Subject: Re: spaces and MOOs and such
Yes, a major part of MOOspace for me is the people I know there, the conversation, the political debate on mailing lists, but there's a lot more to it than that. While I'm not a major programmer, I was able to do simple programming in the space in a matter of hours through the tutorial on MediaMOO (which I highly recommend to anyone interested in MOO programming). Even more important to me is the ability to write in the space. I can write on myriad bodies, wear them as the mood/desire suits me. I can build entire universes that exist in my head and w/the use of good generics I can make them live and breathe. And then there are the multiple toys one can make. I made a bullwhip for a friend on Dhalgren built out of a generic scripted object that gives the user a number of lines from Written on the Body by Jeanette Winterson.
As a member of the ARB on Lambda I've seen some crap. Lots of it. But I've also seen some amazing building - a sex room (soon to be a generic room for other purposes) w/multiple stages and assorted interfaces for performance and participation on various user-chosen levels, generic juggling balls, a Shakespearian garden w/details that give the user Shakespearian quotes coded to each kind of flower in the garden, a gorgeously written RPG puzzle complete w/a kingfisher who sits on the initiate's shoulder.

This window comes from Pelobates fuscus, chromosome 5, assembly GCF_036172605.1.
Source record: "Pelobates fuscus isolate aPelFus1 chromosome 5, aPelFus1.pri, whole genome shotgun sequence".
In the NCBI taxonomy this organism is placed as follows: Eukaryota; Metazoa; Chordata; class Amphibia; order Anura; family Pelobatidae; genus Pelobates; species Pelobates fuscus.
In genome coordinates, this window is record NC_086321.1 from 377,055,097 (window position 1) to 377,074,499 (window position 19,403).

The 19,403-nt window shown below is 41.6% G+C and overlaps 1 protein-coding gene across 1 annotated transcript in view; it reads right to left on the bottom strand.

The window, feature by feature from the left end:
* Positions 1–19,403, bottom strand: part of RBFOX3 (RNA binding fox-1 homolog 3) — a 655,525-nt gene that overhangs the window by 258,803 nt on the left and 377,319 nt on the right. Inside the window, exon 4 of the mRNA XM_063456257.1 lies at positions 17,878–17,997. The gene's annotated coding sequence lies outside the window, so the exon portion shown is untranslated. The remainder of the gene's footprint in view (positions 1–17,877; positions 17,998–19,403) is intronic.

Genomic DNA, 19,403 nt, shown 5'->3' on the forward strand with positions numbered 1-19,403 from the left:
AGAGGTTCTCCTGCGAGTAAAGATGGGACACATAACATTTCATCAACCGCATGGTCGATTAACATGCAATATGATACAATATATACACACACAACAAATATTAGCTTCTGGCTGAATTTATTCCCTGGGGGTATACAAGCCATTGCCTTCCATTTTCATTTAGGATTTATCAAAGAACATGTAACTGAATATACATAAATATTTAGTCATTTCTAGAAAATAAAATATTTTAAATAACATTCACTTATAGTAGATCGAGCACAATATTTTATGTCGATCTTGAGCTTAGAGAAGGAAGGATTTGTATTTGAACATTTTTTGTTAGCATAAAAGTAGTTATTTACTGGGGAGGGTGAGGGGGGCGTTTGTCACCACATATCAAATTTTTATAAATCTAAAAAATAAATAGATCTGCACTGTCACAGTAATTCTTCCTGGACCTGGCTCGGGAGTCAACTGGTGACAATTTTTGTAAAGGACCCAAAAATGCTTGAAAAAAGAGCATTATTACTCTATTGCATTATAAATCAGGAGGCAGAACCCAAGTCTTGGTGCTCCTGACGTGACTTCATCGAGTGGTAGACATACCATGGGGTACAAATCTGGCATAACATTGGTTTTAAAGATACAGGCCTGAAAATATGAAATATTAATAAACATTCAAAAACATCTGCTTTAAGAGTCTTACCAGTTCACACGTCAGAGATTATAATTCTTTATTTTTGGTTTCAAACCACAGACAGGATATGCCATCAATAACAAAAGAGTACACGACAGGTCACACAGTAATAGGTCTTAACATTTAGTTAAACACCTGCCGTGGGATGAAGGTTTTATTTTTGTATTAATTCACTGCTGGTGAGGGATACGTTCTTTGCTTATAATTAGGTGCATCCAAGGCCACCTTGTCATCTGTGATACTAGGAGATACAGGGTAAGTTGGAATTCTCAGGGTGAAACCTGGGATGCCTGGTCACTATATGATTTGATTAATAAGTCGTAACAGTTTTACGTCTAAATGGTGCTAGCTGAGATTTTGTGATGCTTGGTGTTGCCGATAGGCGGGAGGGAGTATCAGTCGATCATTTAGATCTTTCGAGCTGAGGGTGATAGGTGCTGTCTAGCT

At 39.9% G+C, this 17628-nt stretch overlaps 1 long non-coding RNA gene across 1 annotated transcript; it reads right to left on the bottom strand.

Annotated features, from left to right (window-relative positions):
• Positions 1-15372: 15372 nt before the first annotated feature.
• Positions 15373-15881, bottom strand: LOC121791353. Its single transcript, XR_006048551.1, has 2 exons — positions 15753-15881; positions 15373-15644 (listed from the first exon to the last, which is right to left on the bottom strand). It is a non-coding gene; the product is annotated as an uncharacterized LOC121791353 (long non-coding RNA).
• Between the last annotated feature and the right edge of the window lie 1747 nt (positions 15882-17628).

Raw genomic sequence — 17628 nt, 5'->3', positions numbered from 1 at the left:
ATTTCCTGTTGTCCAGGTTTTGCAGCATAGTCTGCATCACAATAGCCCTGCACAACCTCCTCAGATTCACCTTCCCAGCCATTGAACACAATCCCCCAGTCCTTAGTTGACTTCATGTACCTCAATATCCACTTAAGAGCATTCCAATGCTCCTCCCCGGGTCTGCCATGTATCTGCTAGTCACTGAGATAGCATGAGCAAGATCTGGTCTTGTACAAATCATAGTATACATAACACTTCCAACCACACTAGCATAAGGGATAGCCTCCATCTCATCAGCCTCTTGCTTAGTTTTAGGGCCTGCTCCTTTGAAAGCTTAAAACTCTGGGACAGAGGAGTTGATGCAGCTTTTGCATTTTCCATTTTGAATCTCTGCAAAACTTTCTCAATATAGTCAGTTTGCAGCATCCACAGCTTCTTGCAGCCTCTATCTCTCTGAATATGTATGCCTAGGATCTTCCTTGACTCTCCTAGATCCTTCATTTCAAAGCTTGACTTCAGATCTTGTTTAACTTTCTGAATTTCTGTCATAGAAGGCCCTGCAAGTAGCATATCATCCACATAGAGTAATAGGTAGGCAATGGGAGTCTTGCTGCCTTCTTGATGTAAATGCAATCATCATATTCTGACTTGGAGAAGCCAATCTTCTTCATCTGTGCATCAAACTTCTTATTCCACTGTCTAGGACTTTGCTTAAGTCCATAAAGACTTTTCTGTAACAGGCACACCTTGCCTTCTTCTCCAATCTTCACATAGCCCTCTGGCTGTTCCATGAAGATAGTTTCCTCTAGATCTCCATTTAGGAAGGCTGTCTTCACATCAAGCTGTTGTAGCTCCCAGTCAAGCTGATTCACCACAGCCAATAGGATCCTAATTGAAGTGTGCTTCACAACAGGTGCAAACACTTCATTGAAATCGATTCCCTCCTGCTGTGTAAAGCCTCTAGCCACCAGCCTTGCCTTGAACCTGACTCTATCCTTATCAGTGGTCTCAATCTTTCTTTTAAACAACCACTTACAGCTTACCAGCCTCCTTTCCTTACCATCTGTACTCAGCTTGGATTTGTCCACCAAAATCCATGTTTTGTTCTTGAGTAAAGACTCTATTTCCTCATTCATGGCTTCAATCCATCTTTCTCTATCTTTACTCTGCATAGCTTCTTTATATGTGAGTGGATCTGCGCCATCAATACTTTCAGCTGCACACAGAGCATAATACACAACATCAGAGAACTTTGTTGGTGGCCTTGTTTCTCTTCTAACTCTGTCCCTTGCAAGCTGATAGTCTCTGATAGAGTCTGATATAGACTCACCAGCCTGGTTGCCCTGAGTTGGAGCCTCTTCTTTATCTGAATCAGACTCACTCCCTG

Then there are the places I found on my own: Yib's Formal Gardens on Lambda - the best built space IVR (imho) which changes throughout the seasons and from which you can pick a bouquet of flowers which you can smell and water to live. And Mat's FO built from the Garden which allows you to give people flowers randomly selected from the Garden. There's the Interzone on Dhalgren - strange and wonderful and reeking of Burroughs. There's my Roof Garden and Water Lily on Dhalgren - fantastical places from my head. I've ridden in hot air balloons and played in beaches and visited Sunken Islandia (again on Dhalgren) recreated from the database of the original MUD. A vr lover once took me for a ride on the beach on his Harley and the same boy made me a unicorn that I could ride where I chose. There are the MOOvies on MediaMOO-lovely, lovely complex toys to build and play w/ if you so desire.
MOOs work because they are living, breathing, vibrant communities w/a rich sense of text and its myriad possibilities. They work because anyone can build there and program there and create there. They work because of the mailing lists and the argumentation and flames and stories people share. They work because of the stories people build there and because of the relationships that happen w/in those stories. And yes, there is lots of spam and fart bonkers and cruelty, but there's also a richness of life and a wealth of creativity and imagination and caring that is often beautifully and richly expressed.
MOOs are a lot about talking, but they're about an awful lot more than that and I'd truly miss being able to make a universe to share.
Subject: It's not just a genre anymore...
Sometimes I feel cheated, you know? I'll probably never have an AVA-interface wireless jack implanted or bio-grown in my skull. I'll never have cybernetically-augmented senses or adamantium claws surgically implanted in the backs of my hands. Nobody will ever glance at the pad of faux-skin on my shoulder and realize it contains a stimsim outlet. I'll never spend years loving a stranger by hologram and hating an enemy the same way. It's just not fair.